"Yeah, I mean, I've seen the idea of it, but I don't really know the mechanics of it or anything." Tom just grins at him. He doesn't try to make Spencer feel stupid or anything, doesn't try to shove Spencer into the snow, and Spencer appreciates it. "You gotta show me how, I guess," is the most logical thing Spencer can think to say.

And Tom does. They're standing in a breezeway in front of the stores on a grassy little hill; off to one side is a small sidewalk going from the shops to the parking lot, and the other side is lined by trees. Tom walks a few feet to a deeper patch of snow on the ground and lays deliberately with his limbs stretched out like a sea star. Tom calls out, "So, start like this," then wags his arms and legs in these short, disjointed little moves that make Spencer think Tom is maybe not an experienced snow-angeler, "and then, you know, wiggle around."

Spencer probably could have figured the details out himself.

Spencer lays in the snow next to Tom, surprised by how hard the snow actually feels under his back, and waves his arms and legs. When he stands up, his snow angel looks like a snow blob. Tom laughs, clapping him on the back once they're both back on their feet, and says "Maybe you should take your snow angel running with you next time you go." Spencer laughs.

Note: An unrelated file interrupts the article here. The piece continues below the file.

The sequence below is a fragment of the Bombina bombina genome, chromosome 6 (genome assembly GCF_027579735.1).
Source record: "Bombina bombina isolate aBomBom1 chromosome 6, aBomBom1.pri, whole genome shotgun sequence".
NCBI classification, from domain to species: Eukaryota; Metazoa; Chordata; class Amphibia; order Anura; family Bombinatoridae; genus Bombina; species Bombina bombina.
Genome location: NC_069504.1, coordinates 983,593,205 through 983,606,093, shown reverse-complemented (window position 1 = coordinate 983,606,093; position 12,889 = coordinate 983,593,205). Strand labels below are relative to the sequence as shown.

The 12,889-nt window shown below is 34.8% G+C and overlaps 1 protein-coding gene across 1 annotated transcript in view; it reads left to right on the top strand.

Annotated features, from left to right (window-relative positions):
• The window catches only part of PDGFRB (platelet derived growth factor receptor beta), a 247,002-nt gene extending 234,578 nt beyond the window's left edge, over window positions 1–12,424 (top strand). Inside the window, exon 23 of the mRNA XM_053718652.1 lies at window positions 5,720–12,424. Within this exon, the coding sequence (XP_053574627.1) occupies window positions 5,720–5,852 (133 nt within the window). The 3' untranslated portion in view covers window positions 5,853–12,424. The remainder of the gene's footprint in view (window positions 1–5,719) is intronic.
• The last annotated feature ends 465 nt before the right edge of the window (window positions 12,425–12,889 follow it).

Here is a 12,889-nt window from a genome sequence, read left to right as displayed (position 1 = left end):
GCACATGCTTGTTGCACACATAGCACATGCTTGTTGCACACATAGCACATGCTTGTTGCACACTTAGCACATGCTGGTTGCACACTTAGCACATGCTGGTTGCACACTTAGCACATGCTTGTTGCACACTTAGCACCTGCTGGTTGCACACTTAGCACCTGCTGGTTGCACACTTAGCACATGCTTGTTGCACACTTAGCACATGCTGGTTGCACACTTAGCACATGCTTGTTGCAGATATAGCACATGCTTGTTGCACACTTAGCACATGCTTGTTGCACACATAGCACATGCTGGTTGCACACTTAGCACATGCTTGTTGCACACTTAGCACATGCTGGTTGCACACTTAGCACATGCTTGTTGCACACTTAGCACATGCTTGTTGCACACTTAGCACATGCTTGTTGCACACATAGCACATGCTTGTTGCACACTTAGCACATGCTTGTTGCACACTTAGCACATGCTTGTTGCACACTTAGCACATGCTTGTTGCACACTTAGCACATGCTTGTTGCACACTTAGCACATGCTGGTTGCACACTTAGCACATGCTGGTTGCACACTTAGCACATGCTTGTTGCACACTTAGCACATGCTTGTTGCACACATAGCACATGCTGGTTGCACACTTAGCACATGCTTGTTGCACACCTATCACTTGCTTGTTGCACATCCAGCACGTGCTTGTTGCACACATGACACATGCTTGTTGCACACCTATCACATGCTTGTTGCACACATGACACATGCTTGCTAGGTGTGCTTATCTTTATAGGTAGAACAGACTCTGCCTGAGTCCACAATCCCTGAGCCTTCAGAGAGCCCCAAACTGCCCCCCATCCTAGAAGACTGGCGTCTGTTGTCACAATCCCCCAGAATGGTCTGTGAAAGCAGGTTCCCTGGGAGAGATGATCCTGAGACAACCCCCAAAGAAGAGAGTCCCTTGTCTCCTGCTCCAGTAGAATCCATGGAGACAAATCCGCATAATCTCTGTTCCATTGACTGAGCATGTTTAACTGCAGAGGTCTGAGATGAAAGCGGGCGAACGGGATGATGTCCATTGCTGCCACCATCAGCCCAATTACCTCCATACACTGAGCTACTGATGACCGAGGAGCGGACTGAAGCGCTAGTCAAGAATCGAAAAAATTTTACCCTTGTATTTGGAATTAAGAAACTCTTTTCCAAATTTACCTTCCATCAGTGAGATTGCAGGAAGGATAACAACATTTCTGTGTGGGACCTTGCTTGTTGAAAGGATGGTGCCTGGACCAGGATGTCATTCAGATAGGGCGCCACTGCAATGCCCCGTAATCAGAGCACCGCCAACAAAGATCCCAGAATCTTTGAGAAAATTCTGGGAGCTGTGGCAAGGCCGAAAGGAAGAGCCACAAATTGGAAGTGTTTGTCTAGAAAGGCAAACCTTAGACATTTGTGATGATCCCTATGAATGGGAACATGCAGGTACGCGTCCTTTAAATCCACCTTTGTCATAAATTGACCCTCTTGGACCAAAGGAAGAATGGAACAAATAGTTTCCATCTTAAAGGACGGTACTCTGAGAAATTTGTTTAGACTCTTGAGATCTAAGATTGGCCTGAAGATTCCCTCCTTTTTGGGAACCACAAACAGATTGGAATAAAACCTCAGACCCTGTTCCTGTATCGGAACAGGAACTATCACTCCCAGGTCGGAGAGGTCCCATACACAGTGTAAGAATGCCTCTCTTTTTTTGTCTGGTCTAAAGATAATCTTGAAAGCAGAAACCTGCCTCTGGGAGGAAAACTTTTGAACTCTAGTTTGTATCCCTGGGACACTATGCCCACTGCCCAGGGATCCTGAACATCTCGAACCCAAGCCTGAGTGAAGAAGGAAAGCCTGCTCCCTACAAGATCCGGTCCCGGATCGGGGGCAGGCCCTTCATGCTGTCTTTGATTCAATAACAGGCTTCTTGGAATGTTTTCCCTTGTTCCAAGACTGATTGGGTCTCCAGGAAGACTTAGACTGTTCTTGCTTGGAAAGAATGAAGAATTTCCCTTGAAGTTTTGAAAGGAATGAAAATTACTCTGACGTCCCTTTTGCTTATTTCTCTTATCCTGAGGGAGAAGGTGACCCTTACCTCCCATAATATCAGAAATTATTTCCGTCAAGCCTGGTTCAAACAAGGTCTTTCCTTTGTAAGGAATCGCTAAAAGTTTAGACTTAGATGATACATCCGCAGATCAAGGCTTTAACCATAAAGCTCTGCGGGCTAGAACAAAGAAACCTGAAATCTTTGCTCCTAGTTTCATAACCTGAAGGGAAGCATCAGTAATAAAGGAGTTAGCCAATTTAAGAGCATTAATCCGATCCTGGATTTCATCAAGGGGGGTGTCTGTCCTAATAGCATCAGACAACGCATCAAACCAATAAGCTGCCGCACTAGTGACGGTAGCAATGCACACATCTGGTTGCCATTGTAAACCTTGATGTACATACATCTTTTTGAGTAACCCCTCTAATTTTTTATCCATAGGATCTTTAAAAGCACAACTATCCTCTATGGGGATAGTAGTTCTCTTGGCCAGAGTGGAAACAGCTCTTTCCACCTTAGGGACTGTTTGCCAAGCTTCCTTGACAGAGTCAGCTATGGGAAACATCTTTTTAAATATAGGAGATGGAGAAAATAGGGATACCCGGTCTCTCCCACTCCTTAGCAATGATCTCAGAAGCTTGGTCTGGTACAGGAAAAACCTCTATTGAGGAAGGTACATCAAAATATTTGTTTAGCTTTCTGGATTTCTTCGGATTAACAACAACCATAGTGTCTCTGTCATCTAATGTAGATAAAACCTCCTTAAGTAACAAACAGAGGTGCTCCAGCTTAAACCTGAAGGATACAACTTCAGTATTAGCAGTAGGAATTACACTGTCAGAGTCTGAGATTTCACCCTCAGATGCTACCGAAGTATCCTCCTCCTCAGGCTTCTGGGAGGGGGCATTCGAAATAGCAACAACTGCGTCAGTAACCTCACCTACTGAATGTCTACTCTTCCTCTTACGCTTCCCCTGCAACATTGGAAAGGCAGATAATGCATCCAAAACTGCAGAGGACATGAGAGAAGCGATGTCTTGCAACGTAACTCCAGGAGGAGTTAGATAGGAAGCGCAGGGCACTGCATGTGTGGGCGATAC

"C'mon," Tom urges, nodding towards the shops, "I'm pretty sure I was supposed to be at work like, 30 minutes ago."

"You're not going to get in trouble because of me, are you?" Spencer asks, nodding his thanks to Tom who is holding the door open so Spencer can go in first.

"I'm the manager," Tom tells Spencer, loud enough for the staff to hear; the three people currently working all lift their heads and smile, "what are they going to do, fire their manager?"

"Guess not," Spencer shrugs, walking up to the coffee bar as Tom slips behind it, taking his parka off and hanging it on a coat rack on the wall. Tom is pushing buttons on the register while a girl takes off her apron; she hands it to Tom and he puts it on. Tom lifts the name tag on the apron so he can read it, then drops it as he smiles up at Spencer.

"Hi, I'm Greta. Welcome to Starbucks. Can I interest you in a delicious peppermint hot chocolate today?"

"Sure," Spencer nods, "that sounds okay."